Unit 3: Individuals within Society
By Timothy Bradley
Unit 3 Overview
How does society shape the individual?
• Apply self-knowledge to explain what constitutes personality,
and interpret both concepts of nature and nurture with regard to
the development of personality.
• Compare and contrast Locke, Cooley, and Mead’s theories of
• Use self-knowledge to discuss dating patterns from traditional
times to modern day contemporary times.
• Explain why adolescence is not universal.
• Explain Levinson’s Developmental Stages of Adulthood and
how adult behavior changes from early adulthood through later
• Explain how the labor force has changed in the United States
since World War II.
• Use self-knowledge to apply challenges facing the aging adult.
• Explain deviance using the three perspectives of sociology;
interactionist, conflict, and functionalist perspectives.
You will need to be able to “Do” the following:
• The dichotomy of nature versus nurture applies to personality
• Locke’s Tabula Rasa, Cooley’s Looking Glass Theory, and Mead’s Role-
Taking, Erving Goffman’s Impression Management are four major theories
that explain the social self.
• The most important agents of socialization are family, peers, school, and
the mass media.
• Adolescence is not universal.
• Dating for romance is a novel idea, and why courtship is no longer
• The functions that dating fulfills.
• There are a myriad of social problems facing contemporary teenagers.
• There are many stages to Levinson’s Developmental Stages of Adulthood.
• The nature of work in the United States has changed due to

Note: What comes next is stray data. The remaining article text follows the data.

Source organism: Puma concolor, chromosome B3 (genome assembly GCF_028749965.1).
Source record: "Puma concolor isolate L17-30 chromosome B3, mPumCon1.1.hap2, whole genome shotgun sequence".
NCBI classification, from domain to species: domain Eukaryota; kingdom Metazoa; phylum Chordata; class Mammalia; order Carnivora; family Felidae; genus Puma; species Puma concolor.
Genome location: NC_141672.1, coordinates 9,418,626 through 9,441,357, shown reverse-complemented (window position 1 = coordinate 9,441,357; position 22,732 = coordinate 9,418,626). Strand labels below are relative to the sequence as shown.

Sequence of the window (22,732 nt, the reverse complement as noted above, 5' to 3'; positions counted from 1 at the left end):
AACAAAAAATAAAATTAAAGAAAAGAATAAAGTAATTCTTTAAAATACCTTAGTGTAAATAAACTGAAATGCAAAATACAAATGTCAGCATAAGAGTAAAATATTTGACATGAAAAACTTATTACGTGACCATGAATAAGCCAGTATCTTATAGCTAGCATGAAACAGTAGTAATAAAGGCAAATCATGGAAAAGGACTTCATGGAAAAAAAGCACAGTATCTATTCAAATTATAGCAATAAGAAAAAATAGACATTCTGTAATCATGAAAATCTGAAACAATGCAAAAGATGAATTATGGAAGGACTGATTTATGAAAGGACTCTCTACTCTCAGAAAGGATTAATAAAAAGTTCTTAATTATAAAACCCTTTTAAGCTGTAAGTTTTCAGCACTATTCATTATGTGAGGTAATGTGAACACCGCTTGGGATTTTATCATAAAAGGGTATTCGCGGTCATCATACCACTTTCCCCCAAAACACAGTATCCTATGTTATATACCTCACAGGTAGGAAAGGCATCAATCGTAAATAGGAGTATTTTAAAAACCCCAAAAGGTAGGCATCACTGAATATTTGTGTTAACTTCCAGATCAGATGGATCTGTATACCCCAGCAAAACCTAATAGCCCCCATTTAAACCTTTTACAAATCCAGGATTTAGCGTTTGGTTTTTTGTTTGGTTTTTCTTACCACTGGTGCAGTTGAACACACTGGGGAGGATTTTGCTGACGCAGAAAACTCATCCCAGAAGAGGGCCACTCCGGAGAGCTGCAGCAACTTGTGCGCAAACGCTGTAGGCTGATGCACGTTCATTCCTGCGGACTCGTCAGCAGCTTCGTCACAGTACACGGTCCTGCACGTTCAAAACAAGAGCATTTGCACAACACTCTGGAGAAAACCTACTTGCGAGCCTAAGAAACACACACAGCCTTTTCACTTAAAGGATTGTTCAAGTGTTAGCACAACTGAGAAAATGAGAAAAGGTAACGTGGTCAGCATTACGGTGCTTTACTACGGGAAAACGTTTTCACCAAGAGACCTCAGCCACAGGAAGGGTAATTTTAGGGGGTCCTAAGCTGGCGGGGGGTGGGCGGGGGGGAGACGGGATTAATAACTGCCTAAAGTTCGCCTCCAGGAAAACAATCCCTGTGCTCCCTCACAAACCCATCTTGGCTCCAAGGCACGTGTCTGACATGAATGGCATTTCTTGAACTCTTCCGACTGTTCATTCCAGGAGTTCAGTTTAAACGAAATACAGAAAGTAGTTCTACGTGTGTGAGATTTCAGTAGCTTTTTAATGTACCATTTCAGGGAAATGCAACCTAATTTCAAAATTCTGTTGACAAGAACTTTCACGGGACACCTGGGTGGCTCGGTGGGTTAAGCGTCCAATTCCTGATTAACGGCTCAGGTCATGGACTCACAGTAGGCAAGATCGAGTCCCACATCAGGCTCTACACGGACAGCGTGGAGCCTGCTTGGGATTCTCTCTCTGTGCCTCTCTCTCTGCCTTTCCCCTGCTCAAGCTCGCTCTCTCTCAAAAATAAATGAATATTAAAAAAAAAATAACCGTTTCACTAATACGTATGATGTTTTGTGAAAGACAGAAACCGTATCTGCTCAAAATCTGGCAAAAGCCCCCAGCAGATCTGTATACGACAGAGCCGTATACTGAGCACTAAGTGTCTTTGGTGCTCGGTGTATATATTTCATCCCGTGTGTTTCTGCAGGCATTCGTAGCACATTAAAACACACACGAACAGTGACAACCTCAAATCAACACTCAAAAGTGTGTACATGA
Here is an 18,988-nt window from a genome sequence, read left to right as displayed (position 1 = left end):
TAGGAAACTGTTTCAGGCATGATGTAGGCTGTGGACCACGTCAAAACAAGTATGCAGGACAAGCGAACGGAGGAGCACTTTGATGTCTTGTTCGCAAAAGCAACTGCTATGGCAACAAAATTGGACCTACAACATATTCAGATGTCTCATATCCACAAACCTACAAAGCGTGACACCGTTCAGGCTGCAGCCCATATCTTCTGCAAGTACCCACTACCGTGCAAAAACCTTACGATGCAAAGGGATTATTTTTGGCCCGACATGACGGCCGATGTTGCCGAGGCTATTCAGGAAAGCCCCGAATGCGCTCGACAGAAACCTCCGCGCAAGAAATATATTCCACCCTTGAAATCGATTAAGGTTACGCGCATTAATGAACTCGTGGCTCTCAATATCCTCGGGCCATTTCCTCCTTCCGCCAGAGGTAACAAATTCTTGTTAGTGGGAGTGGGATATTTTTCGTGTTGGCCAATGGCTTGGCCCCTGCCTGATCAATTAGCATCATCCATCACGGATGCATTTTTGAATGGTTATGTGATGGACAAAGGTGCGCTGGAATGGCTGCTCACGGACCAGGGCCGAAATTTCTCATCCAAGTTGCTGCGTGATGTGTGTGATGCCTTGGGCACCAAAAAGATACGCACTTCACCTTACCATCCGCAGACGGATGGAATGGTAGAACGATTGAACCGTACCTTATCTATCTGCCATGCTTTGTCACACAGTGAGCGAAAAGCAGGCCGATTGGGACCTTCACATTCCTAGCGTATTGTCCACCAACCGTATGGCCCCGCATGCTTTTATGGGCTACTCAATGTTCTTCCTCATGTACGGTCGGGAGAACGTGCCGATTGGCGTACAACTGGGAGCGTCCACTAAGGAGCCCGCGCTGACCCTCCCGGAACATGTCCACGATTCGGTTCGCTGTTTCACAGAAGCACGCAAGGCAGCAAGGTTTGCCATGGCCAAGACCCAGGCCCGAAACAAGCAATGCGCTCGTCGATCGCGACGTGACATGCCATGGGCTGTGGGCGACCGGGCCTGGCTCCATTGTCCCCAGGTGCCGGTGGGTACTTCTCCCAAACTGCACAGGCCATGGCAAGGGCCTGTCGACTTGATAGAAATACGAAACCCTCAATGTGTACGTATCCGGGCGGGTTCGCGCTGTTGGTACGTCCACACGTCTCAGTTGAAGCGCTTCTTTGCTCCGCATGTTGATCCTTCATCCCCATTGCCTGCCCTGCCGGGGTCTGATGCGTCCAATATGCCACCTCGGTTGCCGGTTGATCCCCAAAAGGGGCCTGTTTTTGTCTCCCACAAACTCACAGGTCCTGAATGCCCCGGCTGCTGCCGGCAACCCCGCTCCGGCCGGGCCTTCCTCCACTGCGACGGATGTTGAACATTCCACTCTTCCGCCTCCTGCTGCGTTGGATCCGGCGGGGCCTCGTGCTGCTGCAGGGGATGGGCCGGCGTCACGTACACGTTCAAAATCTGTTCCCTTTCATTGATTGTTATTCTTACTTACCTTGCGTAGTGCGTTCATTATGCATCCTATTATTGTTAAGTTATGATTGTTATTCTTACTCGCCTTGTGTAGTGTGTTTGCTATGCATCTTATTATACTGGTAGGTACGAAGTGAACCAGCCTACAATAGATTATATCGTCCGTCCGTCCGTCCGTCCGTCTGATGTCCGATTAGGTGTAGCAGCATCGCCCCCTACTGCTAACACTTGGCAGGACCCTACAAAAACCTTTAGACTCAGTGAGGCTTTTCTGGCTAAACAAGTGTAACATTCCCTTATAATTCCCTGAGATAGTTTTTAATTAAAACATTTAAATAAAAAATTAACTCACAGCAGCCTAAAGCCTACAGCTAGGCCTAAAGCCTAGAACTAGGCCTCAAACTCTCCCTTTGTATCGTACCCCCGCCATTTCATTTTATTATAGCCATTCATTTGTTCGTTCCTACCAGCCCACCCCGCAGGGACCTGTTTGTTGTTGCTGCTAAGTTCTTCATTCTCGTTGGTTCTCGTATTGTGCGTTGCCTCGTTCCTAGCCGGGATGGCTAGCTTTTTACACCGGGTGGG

composition, labor force, unemployment, and occupations.
• The characteristics of life during late adulthood.
• How deviance affects society.
You will need to be able to “Understand” the
Unit 2 Outline
• Personality & the Social Self – Lesson 1 2 3
• Agents of Socialization – Lesson 4
• Adolescence & Dating – Lesson 5
• Social Control & Deviance – Lesson 6
• Work – Lesson 7
• Adult Society – Lesson 8 9
• Exam – 11
Unit EQ: How are culture and society related to human
Personality and the Social Self
• Tabula Rasa
• Looking-glass self
1)How is the development of an individual affected by
nature and nurture?
2) How do the theories of Locke, Cooley, and Mead
explain the sense of self?
• Impression management
Locke: Tabula Rasa
• What do you remember about John Locke?
• Each newborn is a tabula rasa (clean slate)
• Anything could be written. Human could be molded
• We acquire our personalities from social experiences.
• Psychologist John Watson would later make similar
Cooley: The Looking Glass Self
• Cooley co-founded the interactionist
perspective and developed the idea of
• This theory puts a great deal of
responsibility on primary group interaction
beginning in childhood.
• 3 Step Process to our sense of self
1. We imagine how we appear to others
2. Based on others reaction to us, we
determine whether others view us as
we view ourselves
3. We use our perceptions of how others
see us to develop feelings about
• Cofounder of interactionist perspective
• Looking-Glass is only the beginning (internalizing